EDWARD CAREY’S LITTLE SHORTLISTED FOR THE AMERICAN LIBRARY IN PARIS 2019 BOOK AWARD

LITTLE by Edward Carey - PB cover.jpg

Edward Carey’s novel LITTLE, published by Gallic Books in October 2018, has been shortlisted for the American Library in Paris 2019 Book Award. The award, now in its seventh year, recognises the most distinguished books of the year, in English, about France. In this cycle, eighty-two titles were submitted by authors, publishers, and others for consideration. The winner will be announced at a ceremony on 7 November 2019 at the George C. Marshall Centre on Place de la Concorde in Paris. See more on the award here.

From the gutters of pre-revolutionary France to the luxury of the Palace of Versailles, from casting the still-warm heads of The Terror to finding something very like love, LITTLE is the unforgettable story of how a ‘bloodstained crumb of a girl’ went on to shape the world.

Born in Alsace in 1761, the unsightly, diminutive Marie Grosholtz is quickly nicknamed ‘Little’. Orphaned at the age of six, she finds employment in Bern, Switzerland, under the charge of reclusive anatomist, Dr Curtius. In time the unlikely pair form an unlikely bond, and together they pursue an unusual passion: the fine art of wax-modelling. 

Forced to flee their city, the doctor and his protégée head for the seamy streets of Paris where they open an exhibition hall for their uncanny creations. Though revolution approaches, the curious-minded flock to see the wax heads, eager to scrutinise the faces of royalty and reprobates alike. At 'The Cabinet of Doctor Curtius', heads are made, heads are displayed, and a future is built from wax.

LITTLE has also been shortlisted for the 2019 Chautauqua Prize and the Amazon Publishing Readers’ Award for Best Independent Voice 2019, with the winner to be announced at the Capital Crime Festival in September. Carey’s novel was also longlisted for the Walter Scott Prize for Historical Fiction, the Rathbones Folio Prize, the Royal Society of Literature Ondaatje Prize, and the Historical Writers’ Association Gold Crown 2019.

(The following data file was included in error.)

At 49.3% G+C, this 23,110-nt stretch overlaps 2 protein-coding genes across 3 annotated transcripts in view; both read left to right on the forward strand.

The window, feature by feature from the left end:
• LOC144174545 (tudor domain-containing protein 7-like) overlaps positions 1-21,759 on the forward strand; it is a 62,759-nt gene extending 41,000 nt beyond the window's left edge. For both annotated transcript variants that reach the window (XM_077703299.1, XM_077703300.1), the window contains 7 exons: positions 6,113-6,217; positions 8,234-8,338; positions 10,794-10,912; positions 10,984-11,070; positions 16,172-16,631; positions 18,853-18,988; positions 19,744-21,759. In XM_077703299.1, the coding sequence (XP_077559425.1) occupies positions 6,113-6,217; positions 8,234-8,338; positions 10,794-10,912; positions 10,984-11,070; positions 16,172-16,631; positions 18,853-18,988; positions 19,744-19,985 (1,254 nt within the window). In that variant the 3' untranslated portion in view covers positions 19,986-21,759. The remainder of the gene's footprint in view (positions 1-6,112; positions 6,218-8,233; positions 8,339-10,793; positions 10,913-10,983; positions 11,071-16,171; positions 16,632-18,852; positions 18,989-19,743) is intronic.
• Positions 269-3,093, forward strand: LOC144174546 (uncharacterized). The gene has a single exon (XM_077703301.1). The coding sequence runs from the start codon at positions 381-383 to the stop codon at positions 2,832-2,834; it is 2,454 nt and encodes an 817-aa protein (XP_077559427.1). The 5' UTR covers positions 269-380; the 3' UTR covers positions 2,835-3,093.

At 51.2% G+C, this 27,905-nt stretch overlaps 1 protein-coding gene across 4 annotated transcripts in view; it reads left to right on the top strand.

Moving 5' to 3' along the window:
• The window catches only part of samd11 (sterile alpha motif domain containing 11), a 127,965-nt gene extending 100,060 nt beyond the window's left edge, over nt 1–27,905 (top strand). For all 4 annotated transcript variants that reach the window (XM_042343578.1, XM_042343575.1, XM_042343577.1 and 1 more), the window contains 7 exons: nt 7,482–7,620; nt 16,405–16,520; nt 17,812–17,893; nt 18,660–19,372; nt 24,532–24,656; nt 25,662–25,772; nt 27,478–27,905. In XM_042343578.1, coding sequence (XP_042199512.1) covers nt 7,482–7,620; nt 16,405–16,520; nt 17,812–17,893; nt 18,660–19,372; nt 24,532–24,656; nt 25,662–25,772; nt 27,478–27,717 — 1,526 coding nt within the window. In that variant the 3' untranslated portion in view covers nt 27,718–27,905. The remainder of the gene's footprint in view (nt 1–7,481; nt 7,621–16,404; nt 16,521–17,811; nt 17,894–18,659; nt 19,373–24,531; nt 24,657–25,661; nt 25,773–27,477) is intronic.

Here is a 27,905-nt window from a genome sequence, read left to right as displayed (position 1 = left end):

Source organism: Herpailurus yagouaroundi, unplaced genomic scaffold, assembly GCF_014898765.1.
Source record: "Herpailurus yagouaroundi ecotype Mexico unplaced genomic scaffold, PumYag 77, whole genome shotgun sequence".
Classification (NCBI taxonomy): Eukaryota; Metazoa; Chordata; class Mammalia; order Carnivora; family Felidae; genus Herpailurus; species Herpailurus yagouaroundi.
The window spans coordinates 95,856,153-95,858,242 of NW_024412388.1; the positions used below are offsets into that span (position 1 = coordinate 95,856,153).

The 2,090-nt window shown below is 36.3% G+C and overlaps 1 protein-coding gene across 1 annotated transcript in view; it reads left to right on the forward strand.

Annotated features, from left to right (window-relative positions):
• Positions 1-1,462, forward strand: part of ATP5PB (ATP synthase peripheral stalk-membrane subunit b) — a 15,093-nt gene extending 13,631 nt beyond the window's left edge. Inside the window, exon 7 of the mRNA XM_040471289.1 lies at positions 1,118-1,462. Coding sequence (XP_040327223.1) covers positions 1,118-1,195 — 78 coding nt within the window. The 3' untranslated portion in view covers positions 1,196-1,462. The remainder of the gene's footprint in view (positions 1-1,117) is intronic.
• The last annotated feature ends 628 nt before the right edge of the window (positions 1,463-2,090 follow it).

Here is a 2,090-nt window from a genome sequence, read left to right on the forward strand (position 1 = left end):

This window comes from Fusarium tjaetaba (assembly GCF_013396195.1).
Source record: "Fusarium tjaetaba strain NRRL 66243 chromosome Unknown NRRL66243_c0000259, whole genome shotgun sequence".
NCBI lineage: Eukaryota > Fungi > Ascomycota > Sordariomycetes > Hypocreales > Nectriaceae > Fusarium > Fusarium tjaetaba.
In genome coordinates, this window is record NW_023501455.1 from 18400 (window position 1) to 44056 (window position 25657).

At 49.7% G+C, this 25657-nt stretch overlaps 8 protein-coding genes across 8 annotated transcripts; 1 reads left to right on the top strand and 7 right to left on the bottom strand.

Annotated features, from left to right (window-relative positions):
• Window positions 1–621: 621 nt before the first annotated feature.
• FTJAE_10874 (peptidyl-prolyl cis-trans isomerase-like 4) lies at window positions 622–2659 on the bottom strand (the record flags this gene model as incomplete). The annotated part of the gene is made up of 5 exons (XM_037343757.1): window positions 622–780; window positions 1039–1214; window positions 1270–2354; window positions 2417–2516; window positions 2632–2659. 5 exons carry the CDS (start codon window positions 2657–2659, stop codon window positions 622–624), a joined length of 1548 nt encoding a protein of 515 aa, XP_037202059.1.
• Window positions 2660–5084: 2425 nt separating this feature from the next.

Born in England, Edward Carey is a novelist, visual artist and playwright who teaches Creative Writing at the University of Austin, Texas. He was awarded the prestigious Italian Fernanda Pivano Prize in 2016. His novel LITTLE has been internationally acclaimed, with film rights optioned and rights sold in 16 countries. Picador will be re-issuing his classic early novels OBSERVATORY MANSIONS and ALVA & IRVA in the UK.

Visit Edward Carey's Website here.

Follow Edward on Twitter here. 

Praise for Edward Carey

‘If this were music, Carey would be Eric Satie. If it were film, he would be Tim Burton.’ - Newsday

‘Edward Carey is an enormously talented writer…’ — Publishers Weekly

‘Edward Carey is one of the strangest writers we are privileged to have in this country. There are echoes in his work of other great idiosyncratics from Angela Carter to Russell Hoban, but he supersedes even them in the downright oddity of his mind.’ — Observer

Praise for LITTLE

‘Don’t miss this eccentric charmer’ — @MargaretAtwood

'I marvel at the achievement of this book... I loved this book best when it showed me, with its stylised dialogue, its garrotting commas, its punctuating illustrations, history as an art form, history as an argument... LITTLE isn't about history... it's about humans, and bodies, and art, and loneliness, and it's deeply, painfully sad. I could talk about it forever.' – NPR Books

'Told with extraordinary panache, and illustrated by Edward Carey, this tale of the founder of Madame Tussauds is a macabre joy.' — The Times, Books of the Year

'You will weep, you will applaud, you will wonder if your nerves can take it... Guts'n'gore galore: I bloody loved it... in Carey's subtle, modelling hands, Paris is gay and gloomy, debauched and deathly, fabulous and fearful. Marie is the eyes, ears and hold-your-nose of this book, a delightful guide to a mad, macabre world.' - Spectator

'A gripping novel of shy wit and darkly humorous occurrences, mesmerising in its virtuosity. On top of which the author's own illustrations are wonderfully bizarre, as indeed is the story he tells.' — William Ryan, Irish Independent (Author Top Books of 2018)